Because the games demand that you move in order to trigger the sensors and interact or control them, Henry started jumping forward and backward and side to side. Getting the hang of how high to jump or how far to either side took some getting used to.
Thirty or so minutes in he took his first break to ask if he could change into shorts we brought, which he told me he wasn’t going to need. Thirty minutes after that he was red-faced and lying flat on his back in the middle of the mat moaning. Breathing heavily and only intending to take a short break, Henry didn’t want to leave. He came for the game, and stayed for the endorphins.
I took a turn in the trampoline after Henry, and despite witnessing how spent he was, I chalked it up to his youthful desire to show off and not know when to stop. I assumed I would jump up and down a couple times and lose interest.
Two minutes later I was winded and looking for a reason to stop after moving my legs as fast as I could to “shoot” fruits and veggies on the tablet screen suspended 3 feet from me. My heart racing, I was instantly convinced that full-body gaming could be a thing that could get me fit.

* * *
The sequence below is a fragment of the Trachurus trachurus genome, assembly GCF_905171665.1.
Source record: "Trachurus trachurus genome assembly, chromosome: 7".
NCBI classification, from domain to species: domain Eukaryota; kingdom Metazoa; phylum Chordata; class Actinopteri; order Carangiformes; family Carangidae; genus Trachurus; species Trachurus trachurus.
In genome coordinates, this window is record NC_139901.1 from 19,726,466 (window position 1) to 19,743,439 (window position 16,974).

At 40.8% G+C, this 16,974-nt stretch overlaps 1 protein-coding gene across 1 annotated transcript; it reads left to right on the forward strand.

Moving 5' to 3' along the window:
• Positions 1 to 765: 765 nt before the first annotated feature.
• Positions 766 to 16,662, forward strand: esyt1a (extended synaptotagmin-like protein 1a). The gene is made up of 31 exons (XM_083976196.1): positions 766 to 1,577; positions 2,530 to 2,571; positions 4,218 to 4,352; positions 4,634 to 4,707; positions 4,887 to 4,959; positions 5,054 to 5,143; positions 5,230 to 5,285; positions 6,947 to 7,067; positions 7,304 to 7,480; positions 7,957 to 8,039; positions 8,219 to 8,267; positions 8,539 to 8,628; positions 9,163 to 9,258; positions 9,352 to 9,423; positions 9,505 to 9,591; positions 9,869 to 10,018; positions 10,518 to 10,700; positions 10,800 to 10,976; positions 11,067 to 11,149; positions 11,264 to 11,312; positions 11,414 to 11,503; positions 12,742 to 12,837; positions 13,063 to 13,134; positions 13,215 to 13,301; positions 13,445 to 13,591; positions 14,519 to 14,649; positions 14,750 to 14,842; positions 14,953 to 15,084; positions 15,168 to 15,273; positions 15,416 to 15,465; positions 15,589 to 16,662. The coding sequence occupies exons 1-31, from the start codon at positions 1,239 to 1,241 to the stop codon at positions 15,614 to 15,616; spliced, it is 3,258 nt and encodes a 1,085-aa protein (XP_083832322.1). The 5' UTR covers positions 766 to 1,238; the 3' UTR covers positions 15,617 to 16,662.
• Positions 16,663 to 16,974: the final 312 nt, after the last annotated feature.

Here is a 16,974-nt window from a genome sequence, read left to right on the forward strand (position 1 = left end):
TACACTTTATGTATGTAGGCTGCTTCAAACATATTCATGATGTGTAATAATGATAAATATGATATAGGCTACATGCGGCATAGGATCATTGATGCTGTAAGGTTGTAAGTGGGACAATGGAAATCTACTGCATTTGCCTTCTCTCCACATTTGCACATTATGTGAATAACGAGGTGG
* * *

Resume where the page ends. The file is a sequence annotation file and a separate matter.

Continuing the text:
Motl said the goal isn’t to get kids to spend even more time playing screen-based games. The goal, essentially, is to sell more trampolines, which, by the way, range from $1,649 to $2,599, depending on the model. The company includes the tgoma system with the purchase of a trampoline.
“We aren’t wanting you to use the tablet more. We want you to use the trampoline more,” Motl said. He said incorporating technology into the trampoline is attractive for kids and adults alike because unlike free jumping, which can get boring, the fitness and game challenges give purpose to the exercise and play.
However many calories my 9-year-old burned during his hour-long workout (tgoma will track all of that) were easily replaced when we left Springfree and drove to Issaquah’s Triple XXX diner to share a root beer float. His cheeks still red, Henry silently consumed most of the treat himself.
Needing to replace my own calories from the two minutes I spent jumping back and forth, we transitioned over to the Issaquah Brewhouse, where I interviewed Henry about his experience.
“I had to take a little bit to get used to it,” Henry said of exercising while using a screen. “It was fun, but it was a workout, too.”
He said he thought it was “cool” that the trampoline sensed his movements and transmitted it to the game. “I’ve never seen anything like it.”
As for how it differs from being inside and using the same tablet, Henry got the fact that being outside and actually working out was the purpose.
“Instead of just sitting on something and staring at it, you’re actually jumping around and doing more things,” he said, adding that a “Temple Run” style game would be a good addition.
All in all, he said the activity got him sweating — something that, despite whatever that smell is in our TV room, doesn’t happen on the Xbox.